Monday, November 17, 2008

Things I Never Noticed Before

Isn't it strange how you go to certain places frequently and all of a sudden one day you notice something there and you think, how long has that been there? And all of your friends start laughing because they noticed it ages ago.

Recently John and I went to the vegetable seller where we have bought vegetables for over 16 years. I took pictures of him buying vegetables and when we got home and I looked at this picture, I had to laugh. I had NEVER seen that bicycle in the tree before. I doubt if it's been there 16 years, but I bet it's been there more than a week! When I looked at this picture was the first time I ever saw it. (to the left of John's head in case YOU can't see it!)

And why do you think a bicycle would be in a tree? I reckon it just makes a good storage room for "some day" when they get it fixed. Kids can't mess with it up there and you'd want to steal it pretty bad to drag it down out of the tree.

Then a few days later I noticed a talisman in a Lebanese shop. It was up above the door and was about a 4-inch glass object with the design of an eye painted on it. I assume it is to protect the shop in some way, probably against the evil eye. Then I went to another Lebanese shop and I saw a similar object beside the door in that shop. It didn't have an eye painted on it, though. It was some design, nothing in particular. I've shopped at both places for years and, judging by the layer of dust on the talismans, I'd say they've been there for a long time.

It makes me wonder how many other things I don't observe. And I consider myself fairly observant! I may be missing important clues in the culture, about people I am talking to, etc. Time to wake up and look around me more, I guess!

Sunday, November 09, 2008

Obama and Africa


Barack Obama's grandmother in Kenya where a national holiday was declared on November 5 and where new babies are being named Barack and Michelle.

Africa loves Barack Obama! Niger loves Barack Obama! Why? Well, some reasons are obvious, I guess.
1. He is black.
2. He has a Muslim name. I didn't say he's Muslim, but he has a name that is Muslim, and I think the average Nigerien assumes he is Muslim.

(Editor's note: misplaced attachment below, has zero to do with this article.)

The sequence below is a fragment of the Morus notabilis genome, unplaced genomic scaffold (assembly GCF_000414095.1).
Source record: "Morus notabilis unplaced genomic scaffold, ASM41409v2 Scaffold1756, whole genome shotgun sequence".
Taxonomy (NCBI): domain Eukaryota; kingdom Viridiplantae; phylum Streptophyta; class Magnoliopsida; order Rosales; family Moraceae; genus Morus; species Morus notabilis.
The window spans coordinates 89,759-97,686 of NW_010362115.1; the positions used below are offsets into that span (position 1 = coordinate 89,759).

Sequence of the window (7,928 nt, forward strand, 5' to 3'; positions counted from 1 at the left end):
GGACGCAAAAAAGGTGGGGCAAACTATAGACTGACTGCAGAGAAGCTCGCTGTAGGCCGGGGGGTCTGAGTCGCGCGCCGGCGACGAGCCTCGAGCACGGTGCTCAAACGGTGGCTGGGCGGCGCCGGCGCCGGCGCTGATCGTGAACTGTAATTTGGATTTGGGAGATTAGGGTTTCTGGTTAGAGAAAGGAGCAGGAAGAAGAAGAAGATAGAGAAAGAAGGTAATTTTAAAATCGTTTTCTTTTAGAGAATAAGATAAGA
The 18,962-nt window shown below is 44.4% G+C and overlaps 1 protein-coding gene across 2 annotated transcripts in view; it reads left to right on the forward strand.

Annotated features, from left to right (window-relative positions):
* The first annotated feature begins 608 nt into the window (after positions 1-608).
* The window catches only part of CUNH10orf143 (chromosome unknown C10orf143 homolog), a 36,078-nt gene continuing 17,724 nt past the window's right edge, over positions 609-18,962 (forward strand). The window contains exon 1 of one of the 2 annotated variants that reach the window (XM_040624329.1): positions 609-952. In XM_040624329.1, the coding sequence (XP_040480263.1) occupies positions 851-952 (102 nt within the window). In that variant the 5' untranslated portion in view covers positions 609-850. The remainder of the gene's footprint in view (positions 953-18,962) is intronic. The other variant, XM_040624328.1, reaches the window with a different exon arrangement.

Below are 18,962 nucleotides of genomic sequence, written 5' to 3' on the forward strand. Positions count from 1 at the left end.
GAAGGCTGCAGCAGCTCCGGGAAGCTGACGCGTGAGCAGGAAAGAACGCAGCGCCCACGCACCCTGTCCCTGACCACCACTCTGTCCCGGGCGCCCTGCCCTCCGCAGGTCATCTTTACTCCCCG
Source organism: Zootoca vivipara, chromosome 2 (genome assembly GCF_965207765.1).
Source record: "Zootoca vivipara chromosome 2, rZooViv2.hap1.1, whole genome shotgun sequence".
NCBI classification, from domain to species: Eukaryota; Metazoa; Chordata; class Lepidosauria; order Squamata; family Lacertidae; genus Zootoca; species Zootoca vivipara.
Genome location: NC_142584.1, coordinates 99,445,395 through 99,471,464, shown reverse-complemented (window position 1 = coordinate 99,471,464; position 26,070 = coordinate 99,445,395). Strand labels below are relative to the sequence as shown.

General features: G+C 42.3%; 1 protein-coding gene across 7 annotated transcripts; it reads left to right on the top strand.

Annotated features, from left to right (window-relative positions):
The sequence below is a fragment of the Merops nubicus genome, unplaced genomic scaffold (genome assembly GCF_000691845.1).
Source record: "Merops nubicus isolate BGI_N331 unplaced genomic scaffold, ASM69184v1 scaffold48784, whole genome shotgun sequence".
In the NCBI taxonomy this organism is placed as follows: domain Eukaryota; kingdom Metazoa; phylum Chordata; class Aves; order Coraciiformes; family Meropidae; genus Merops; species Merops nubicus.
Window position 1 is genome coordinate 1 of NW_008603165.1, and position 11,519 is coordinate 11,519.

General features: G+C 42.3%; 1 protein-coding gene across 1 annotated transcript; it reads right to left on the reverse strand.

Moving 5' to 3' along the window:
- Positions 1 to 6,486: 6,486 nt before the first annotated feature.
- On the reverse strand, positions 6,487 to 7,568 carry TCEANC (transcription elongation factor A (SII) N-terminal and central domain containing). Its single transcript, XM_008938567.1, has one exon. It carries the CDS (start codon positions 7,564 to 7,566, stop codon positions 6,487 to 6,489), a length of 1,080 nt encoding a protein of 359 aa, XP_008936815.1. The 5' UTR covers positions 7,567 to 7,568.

3. He has an African heritage, in that his father is from Kenya.
4. And in Africa, when you are elected to high office....especially if that office happens to be one of the highest in the world...you are indebted to do something for your home town. It is now Obama's responsibility to pave the road into his grandmother's village, to build a huge home for himself there, to make sure electricity is taken to the village if it isn't already, etc.
5. And by extension it is being assumed that throughout Africa he will put an end to wars, help wipe out AIDS, and raise the standard of living.

Can he do it or will he disappoint Africa? People here are pinning a lot of high hopes on him. It would seem that he would be more aware of events in Africa than the average white president. But I don't think the average Nigerien realizes that he does not have unlimited power to just do what ever he wants. We shall see. For the sake of the land I love so much (Niger) I hope that he doesn't forget Africa.

While I am concerned about Obama's social and economic policies, it is still our duty to pray for him and not to speak disrespectfully of him. We don't have to agree with him, but we do need to bring him to God in prayer.

And this, my friends, is probably one of the few posts I will ever do regarding politics. But since it relates to Africa, I thought you might be interested in knowing how Barack Obama is viewed here. More like a king, who can bestow favors on his subjects, than like a president.